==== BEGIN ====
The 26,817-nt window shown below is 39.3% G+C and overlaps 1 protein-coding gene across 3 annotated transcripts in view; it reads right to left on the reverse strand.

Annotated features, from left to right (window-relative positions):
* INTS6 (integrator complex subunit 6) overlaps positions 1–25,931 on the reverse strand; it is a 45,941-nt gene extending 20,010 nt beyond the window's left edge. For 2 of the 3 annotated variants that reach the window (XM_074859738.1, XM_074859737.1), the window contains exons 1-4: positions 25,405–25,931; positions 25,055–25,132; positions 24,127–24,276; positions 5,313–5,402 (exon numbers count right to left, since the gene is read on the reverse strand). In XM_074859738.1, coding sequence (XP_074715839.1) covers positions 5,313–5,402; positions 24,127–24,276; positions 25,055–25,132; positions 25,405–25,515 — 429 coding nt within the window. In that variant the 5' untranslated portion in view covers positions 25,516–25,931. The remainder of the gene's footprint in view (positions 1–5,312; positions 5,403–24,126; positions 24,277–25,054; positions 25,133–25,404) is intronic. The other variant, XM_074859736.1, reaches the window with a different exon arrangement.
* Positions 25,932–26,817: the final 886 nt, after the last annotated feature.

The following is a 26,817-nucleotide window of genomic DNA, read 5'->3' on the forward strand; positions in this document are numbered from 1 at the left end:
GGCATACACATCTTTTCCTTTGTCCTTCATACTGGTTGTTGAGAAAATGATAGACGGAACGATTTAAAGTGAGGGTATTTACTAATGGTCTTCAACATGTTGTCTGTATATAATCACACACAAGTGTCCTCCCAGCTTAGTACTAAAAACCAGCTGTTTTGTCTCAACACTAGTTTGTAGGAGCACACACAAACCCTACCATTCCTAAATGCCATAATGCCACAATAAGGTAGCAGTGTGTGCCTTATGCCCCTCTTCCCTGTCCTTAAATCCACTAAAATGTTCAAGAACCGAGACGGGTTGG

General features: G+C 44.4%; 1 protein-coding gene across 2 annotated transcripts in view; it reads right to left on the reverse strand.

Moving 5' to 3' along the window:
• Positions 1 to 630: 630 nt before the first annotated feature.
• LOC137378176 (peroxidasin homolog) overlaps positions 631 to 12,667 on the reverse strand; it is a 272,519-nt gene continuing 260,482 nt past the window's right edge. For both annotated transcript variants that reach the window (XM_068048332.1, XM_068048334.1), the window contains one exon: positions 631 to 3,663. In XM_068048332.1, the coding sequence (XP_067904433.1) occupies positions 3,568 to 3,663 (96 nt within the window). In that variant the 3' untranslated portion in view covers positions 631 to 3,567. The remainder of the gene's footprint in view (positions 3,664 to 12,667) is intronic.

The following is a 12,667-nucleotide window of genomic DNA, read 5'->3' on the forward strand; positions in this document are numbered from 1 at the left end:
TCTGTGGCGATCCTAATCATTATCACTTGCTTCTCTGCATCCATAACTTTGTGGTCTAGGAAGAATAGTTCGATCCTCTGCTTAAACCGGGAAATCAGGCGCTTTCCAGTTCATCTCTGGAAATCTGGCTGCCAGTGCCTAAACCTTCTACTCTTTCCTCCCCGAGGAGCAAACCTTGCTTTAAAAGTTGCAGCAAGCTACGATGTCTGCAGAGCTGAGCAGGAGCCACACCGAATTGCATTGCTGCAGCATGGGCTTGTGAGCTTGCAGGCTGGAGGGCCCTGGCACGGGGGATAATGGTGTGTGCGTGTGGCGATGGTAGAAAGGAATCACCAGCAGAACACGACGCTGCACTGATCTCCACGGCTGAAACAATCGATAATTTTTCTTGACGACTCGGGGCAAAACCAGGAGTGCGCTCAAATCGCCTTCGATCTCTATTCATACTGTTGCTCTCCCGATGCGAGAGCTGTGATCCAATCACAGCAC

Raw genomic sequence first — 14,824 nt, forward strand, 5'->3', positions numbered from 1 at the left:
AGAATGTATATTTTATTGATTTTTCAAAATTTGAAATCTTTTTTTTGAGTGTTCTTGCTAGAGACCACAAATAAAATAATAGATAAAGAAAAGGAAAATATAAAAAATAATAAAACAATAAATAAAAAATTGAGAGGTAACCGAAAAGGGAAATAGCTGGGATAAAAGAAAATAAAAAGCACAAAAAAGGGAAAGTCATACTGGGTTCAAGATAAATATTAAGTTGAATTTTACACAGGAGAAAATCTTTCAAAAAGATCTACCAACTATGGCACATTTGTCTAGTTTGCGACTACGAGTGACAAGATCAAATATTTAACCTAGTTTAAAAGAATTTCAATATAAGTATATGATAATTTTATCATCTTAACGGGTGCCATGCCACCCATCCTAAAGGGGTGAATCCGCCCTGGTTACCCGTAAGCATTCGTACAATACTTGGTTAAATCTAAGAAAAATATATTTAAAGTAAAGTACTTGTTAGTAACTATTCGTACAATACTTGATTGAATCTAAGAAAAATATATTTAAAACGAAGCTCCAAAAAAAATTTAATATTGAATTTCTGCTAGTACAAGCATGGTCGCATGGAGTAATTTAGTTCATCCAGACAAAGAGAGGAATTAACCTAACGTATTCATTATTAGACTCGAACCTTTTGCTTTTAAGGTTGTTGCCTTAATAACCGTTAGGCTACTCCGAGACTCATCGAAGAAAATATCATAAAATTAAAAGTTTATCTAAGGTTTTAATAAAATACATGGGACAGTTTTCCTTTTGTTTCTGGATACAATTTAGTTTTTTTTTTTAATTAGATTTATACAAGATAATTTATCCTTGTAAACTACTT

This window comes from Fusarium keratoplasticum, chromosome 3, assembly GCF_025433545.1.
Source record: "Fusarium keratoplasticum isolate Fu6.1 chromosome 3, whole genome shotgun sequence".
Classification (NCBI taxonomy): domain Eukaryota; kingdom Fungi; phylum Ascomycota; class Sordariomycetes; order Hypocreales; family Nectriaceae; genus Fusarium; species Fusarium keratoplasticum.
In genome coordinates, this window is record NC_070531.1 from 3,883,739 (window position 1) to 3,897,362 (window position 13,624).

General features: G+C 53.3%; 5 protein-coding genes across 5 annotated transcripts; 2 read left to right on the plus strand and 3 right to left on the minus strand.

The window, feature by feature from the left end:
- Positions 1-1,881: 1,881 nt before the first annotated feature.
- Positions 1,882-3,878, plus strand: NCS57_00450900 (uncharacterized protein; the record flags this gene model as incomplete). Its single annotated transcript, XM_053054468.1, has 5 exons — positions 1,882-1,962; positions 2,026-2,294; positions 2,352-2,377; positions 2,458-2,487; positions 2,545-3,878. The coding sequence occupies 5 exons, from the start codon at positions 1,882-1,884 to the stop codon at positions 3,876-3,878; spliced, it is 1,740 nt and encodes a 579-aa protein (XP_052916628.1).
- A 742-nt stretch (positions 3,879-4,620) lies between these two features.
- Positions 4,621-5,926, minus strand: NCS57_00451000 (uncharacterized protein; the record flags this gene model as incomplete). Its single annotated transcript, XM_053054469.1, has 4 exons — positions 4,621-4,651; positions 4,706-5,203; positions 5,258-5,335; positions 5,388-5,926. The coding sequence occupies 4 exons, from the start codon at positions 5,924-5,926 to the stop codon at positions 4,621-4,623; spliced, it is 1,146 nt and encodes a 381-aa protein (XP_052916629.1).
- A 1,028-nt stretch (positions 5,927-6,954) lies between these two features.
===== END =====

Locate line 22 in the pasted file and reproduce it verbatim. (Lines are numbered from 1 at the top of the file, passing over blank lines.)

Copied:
- Positions 1,882-3,878, plus strand: NCS57_00450900 (uncharacterized protein; the record flags this gene model as incomplete). Its single annotated transcript, XM_053054468.1, has 5 exons — positions 1,882-1,962; positions 2,026-2,294; positions 2,352-2,377; positions 2,458-2,487; positions 2,545-3,878. The coding sequence occupies 5 exons, from the start codon at positions 1,882-1,884 to the stop codon at positions 3,876-3,878; spliced, it is 1,740 nt and encodes a 579-aa protein (XP_052916628.1).